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“Whether you're an alcohol brand or a grocer, if you're not meeting the needs of the consumer — and you're kind of avoiding it, skipping it, or just sitting on your hands — you're going to miss out on this entire shift."
— Wayne Duan, VP of Ecommerce and Digital Commerce at Constellation Brands
Constellation Brands, which is behind well-known alcohol companies like Corona, Modelo, Kim Crawford, and Robert Mondavi, prioritizes this innovation, and Duan is clear about where the future is headed.
"The right lens is embracing and understanding that this is going to be a channel shift," Duan said.
The COVID-19 pandemic has disrupted nearly every industry sector, but the impact hasn't been uniform across the business world. In the alcohol beverage market, off-premise sales have soared 24.8% year-over-year, according to Nielsen.
Alcohol beverages have been one of the most significant growth categories during the pandemic, and consumers are using digital platforms to get them.
Duan shared his insights on how alcohol and beverage brands must innovate to stay ahead of market changes on the Unpacking the Digital Shelf podcast episode "How the Alcohol Beverage Industry Is Responding to the Surge in Demand From Digital Consumers."
“Brands can certainly go through relevancy channel challenges, but beverage alcohol is a category that consumers are definitely clamoring for and definitely continuing to demand during this time.”
“It's been really obvious which suppliers and retailers have prepared for this digital transformation or the shift towards ecommerce — whether it's through their fulfillment capabilities, how they think about the digital shelf, or how they think about marketing,” Duan said.
Though the alcohol beverage industry is seeing increased consumer demand right now, disruption doesn’t last forever. While the industry manages the rise in digital consumers, it’ll be interesting to see which trends that have emerged during the pandemic will have staying power and reshape how alcohol beverage brands engage consumers.
Here’s how the alcohol beverage market is faring during these unprecedented times and what it may mean for the industry long term.
Shelter-in-place orders across much of the U.S. caused restaurants, bars, wineries, casinos, and other establishments to close — effectively gutting on-premise sales channels for brands.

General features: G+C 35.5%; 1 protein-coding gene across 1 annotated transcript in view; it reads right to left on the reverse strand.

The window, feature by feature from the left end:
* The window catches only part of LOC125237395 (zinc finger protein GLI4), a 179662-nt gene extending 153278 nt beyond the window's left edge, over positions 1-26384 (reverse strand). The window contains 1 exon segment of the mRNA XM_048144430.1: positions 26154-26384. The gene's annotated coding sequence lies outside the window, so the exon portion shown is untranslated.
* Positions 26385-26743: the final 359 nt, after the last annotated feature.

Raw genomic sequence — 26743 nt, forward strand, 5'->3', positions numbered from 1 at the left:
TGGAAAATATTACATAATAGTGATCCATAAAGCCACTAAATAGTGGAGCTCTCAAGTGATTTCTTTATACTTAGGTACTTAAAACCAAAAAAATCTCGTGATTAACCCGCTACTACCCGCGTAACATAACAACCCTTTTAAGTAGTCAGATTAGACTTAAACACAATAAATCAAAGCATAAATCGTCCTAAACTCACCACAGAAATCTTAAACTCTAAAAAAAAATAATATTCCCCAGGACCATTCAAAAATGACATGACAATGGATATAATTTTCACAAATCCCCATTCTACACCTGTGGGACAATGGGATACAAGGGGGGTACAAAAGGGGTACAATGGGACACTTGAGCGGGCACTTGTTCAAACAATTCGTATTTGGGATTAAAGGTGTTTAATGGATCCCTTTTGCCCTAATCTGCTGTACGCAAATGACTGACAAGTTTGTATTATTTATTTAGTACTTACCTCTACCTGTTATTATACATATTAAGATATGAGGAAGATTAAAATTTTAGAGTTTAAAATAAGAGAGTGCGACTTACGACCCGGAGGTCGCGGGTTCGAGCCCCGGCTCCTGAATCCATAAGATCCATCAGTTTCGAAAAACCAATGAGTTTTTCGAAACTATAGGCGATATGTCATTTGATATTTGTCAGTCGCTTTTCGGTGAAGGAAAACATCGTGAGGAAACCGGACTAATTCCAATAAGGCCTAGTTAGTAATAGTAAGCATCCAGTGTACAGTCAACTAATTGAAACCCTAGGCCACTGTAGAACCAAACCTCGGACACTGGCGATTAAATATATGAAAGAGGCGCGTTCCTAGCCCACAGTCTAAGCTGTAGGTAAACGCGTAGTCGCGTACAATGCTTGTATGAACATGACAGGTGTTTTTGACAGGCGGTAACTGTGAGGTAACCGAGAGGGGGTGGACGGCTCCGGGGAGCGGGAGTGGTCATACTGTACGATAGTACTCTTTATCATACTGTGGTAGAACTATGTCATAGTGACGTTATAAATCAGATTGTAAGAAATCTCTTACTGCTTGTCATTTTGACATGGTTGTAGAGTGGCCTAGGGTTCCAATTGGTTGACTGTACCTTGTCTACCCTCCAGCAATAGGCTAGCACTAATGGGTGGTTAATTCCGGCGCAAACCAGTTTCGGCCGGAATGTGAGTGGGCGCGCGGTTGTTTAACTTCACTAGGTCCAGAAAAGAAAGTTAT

Duan said the pandemic has shifted sales to the off-premise channel, with more consumers drinking at home, pantry loading, and buying larger pack sizes to minimize trips to the store and their potential exposure. The rise in off-premise sales is helping to offset some of the on-premise losses.
Though some consumers may be hopping in their cars to drive to their local liquor store or grocer, many are turning online to meet their needs. Delivery services like Instacart and Drizly have been crucial as the industry navigates these uncertain times.
As some of the restrictions have lifted, more consumers are ordering alcohol with their takeout orders, as well — 14% of consumers did so over a two-week period in early June, according to Nielsen.
Duan said the industry is seeing a shift in consumer behavior and the buying patterns of different consumer segments. Constellation did a study two years ago that found about 65% of consumers who resided in states where it was legal to get alcohol delivered didn’t know you could buy alcohol online. This has definitely changed over recent months.
“Pre-COVID-19, beverage alcohol ecommerce sales were 1% of off- premise sales in the U.S. The data we're seeing over the past few weeks is showing that it’s now hitting about 3 to 6%. One of the fastest-growing online beverage shoppers right now is the 60-year-old plus cohort. And that is very much part of the safety that needs to be put in place for that group,” Duan said.
With restrictions on restaurants and bars, there’s now more brand awareness of delivery services and the convenience they offer. Duan said these services now provide “consumers the optionality, and these unprecedented times have really knocked down one of the main challenges for beverage alcohol online, which was the lack of awareness.”
Though online delivery is a growing off-premise channel, the shift in consumer behavior likely will force many alcohol brands and distributors to re-examine their business model. There’s now a huge opportunity for companies to launch brands that are more digitally-native.
“We all know coming out of this, that the kind of old playbook is still going to be there, but you're going to have to change it because the consumer is going to have very different behaviors.”